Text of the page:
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IRIS 2016-6:1/2

European Court of Human Rights

Pinto Coelho v. Portugal (No. 2)

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Dirk Voorhoof

Ghent University (Belgium), Copenhagen University (Denmark), Legal Human Academy and member of the Executive Board of the European Centre for Press and Media Freedom (ECPMF, Germany)

In a judgment of 22 March 2016 the European Court of Human Rights (ECtHR) found that Portugal has violated a journalist’s right to report about the hearing in a criminal case. The ECtHR emphasised that the domestic court hearing was public and that the criminal conviction of the journalist for having broadcast unauthorised recordings of the statements of witnesses during the hearing was not necessary in a democratic society. Therefore the journalist’s conviction amounted to a breach of Article 10 of the European Convention of Human Rights (ECHR).

The applicant in this case was Sofia Pinto Coelho, a TV-journalist and legal affairs correspondent. She was convicted for having broadcast in news report excerpts that included sound recordings from a court hearing, obtained without permission from the judge. The case on which Pinto Coelho had reported concerned the criminal conviction of an 18-year-old man for aggravated theft of a mobile phone. In her TV-report Ms Pinto Coelho argued that the defendant should have been acquitted, alleging a judicial error. She included in her report shots of the courtroom, extracts of sub-titled sound recordings, and the questioning of prosecution and defence witnesses, in which their voices and those of the three judges were digitally altered. The excerpts were followed by Ms Pinto Coelho’s commentary, in which she tried to demonstrate that the victims had not recognised the defendant during the trial, supporting the defendant’s claim  that he had been at work at the time of the incident.

A short time later the president of the domestic court, who had presided over the case, lodged a complaint against Ms Pinto Coelho. No permission had been given to broadcast extracts of the recordings of the court hearing, and the failure to obtain such authorisation breached Article 348 of the Criminal Code. After being convicted of non-compliance with a legal order and ordered to pay a fine of EUR 1,500, and after exhausting all national remedies, Ms Pinto Coelho submitted an application to the ECtHR in Strasbourg, alleging a breach of her right as a journalist to freedom of expression and information, under Article 10 of the ECHR.

In essence, in this case the ECtHR had to balance the right of the journalist to inform the public and the public’s right to receive information against the right of those who testified to respect for their private lives and against the interest of maintaining the authority and impartiality of the judiciary. The Court reiterated that in principle journalists must obey the law, which includes when reporting on a criminal case of public interest. The Court stated that although Ms Pinto Coelho had not obtained the recordings of the hearing in an illicit way, as a journalist she must have been aware that the unauthorised broadcasting of the recordings violated Article 348 of the Criminal Code. The Court took into consideration, however, the fact that when the news report was broadcast the case had already been decided, and hence there was no indication that the broadcast of the audio extracts could have negatively influenced the proper administration of justice. Furthermore, the hearing was public and none of the witnesses whose evidence had been broadcast had filed any complaint. The Court also considered it relevant to emphasise that the witnesses’ voices were distorted, which reduced the interest invoked by the Portuguese judicial authorities referring to the right to have the witnesses’ and judges’ voices protected under the right of privacy. The Court reiterated that Article 10 also protects the mode of expression of ideas and information, and that it is not for judges to substitute their own views for those of the press as to how a story should be presented. According to the ECtHR the domestic authorities had not sufficiently justified the criminal sanction imposed, despite the fact that it might have a chilling effect on journalistic reporting on matters of public interest. By six votes to one, the Court found a violation of Article 10 of the Convention. The Court held that the finding of a violation constituted sufficient just satisfaction for any non-pecuniary damage sustained by Ms Pinto Coelho. It further awarded her EUR 1,500 in respect of pecuniary damage and EUR 4,623.84 in respect of costs and expenses.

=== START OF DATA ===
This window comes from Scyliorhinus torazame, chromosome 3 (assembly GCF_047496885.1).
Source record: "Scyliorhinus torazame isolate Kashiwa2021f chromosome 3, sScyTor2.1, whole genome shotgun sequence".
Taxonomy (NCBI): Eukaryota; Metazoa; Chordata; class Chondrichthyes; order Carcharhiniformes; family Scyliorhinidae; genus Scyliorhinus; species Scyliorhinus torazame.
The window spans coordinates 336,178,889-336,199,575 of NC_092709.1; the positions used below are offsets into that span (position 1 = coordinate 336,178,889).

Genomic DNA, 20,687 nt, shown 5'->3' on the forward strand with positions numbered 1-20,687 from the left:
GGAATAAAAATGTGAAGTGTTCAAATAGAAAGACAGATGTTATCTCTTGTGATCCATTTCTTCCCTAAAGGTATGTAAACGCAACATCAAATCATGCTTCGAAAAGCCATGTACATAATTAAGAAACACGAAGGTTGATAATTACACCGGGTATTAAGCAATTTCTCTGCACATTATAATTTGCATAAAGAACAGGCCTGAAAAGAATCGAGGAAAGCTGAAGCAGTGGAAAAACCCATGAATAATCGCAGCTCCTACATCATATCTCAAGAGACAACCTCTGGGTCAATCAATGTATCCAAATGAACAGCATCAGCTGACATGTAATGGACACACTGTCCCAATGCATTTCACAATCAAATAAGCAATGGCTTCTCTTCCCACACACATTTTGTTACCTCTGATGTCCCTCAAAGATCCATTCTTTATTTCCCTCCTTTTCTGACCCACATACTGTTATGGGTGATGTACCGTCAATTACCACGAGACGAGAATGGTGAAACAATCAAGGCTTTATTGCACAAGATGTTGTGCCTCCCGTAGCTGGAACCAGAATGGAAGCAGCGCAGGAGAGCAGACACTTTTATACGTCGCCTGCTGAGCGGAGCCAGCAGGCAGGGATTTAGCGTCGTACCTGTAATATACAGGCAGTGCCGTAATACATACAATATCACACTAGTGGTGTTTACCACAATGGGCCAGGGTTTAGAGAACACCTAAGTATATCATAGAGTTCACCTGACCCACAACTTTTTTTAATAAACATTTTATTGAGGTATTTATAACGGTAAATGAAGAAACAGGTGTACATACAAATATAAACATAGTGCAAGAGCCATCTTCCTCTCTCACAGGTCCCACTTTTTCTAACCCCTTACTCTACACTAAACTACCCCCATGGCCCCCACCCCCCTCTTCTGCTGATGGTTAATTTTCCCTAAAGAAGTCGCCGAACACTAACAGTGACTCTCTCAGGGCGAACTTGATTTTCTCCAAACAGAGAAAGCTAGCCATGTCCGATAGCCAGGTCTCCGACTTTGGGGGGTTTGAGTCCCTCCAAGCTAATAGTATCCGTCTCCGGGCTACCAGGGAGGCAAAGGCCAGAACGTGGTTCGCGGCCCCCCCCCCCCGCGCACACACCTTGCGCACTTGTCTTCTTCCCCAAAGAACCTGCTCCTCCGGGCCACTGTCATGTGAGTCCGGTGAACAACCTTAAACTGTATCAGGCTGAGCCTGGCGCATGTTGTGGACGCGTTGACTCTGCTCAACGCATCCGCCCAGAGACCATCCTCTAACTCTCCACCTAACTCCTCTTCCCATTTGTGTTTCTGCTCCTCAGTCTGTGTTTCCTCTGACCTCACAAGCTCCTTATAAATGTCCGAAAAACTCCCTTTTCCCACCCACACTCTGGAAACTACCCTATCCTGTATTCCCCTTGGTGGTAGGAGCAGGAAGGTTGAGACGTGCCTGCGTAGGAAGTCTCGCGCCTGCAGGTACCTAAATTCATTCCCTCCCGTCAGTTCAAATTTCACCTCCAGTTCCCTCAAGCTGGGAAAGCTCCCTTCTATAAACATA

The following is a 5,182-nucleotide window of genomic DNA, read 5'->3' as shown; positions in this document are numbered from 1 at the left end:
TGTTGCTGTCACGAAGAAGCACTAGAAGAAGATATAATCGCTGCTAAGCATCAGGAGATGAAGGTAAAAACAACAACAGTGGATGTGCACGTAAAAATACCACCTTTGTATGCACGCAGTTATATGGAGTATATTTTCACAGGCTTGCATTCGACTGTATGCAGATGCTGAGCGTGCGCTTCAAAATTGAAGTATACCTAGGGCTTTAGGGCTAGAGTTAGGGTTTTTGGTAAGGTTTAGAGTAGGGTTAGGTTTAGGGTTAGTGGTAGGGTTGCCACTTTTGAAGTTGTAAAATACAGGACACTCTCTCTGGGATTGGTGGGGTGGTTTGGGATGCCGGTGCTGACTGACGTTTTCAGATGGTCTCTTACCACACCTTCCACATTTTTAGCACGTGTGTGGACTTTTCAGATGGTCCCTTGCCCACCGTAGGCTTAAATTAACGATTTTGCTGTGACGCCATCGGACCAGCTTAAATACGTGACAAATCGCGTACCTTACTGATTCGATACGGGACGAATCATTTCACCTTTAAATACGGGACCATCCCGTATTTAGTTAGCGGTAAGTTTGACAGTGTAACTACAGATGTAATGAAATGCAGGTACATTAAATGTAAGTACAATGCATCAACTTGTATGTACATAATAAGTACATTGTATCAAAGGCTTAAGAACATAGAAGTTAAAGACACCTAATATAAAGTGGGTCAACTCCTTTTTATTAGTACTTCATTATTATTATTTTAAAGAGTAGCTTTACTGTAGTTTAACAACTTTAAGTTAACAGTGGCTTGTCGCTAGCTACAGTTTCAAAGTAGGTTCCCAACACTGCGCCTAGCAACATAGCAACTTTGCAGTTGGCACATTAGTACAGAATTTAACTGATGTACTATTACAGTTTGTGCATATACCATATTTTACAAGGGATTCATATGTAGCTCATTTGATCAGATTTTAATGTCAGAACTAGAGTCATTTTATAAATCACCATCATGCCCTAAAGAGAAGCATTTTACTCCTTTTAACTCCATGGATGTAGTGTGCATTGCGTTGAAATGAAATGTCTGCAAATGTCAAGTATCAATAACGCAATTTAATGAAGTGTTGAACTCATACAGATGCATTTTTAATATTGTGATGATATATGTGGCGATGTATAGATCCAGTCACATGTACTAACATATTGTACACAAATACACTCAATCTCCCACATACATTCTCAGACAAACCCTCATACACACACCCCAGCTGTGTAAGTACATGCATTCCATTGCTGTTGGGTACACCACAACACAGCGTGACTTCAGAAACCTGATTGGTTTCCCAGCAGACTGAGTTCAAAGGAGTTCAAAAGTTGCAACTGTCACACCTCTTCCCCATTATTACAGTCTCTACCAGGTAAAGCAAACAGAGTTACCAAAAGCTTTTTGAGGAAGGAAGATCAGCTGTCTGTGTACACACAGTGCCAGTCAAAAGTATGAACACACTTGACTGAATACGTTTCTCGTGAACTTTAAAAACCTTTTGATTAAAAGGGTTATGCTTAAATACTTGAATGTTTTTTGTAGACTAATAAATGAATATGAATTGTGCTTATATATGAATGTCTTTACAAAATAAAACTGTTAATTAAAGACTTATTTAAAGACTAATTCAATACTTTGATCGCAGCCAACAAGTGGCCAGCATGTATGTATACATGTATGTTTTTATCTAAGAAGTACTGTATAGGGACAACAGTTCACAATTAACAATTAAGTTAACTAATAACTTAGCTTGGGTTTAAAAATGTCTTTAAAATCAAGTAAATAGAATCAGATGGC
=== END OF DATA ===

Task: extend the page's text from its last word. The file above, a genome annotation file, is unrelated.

References
Arrêt de la Cour européenne des droits de l’homme, quatrième section, affaire Pinto Coelho c. Portugal (n° 2), requête n° 48718/11 du 22 mars 2016 FR
 http://merlin.obs.coe.int/redirect.php?id=18006
 
  Judgment by the European Court of Human Rights, Fourth Section, case Pinto Coelho v. Portugal (no. 2), Application  no. 48718/11 of 22 March 2016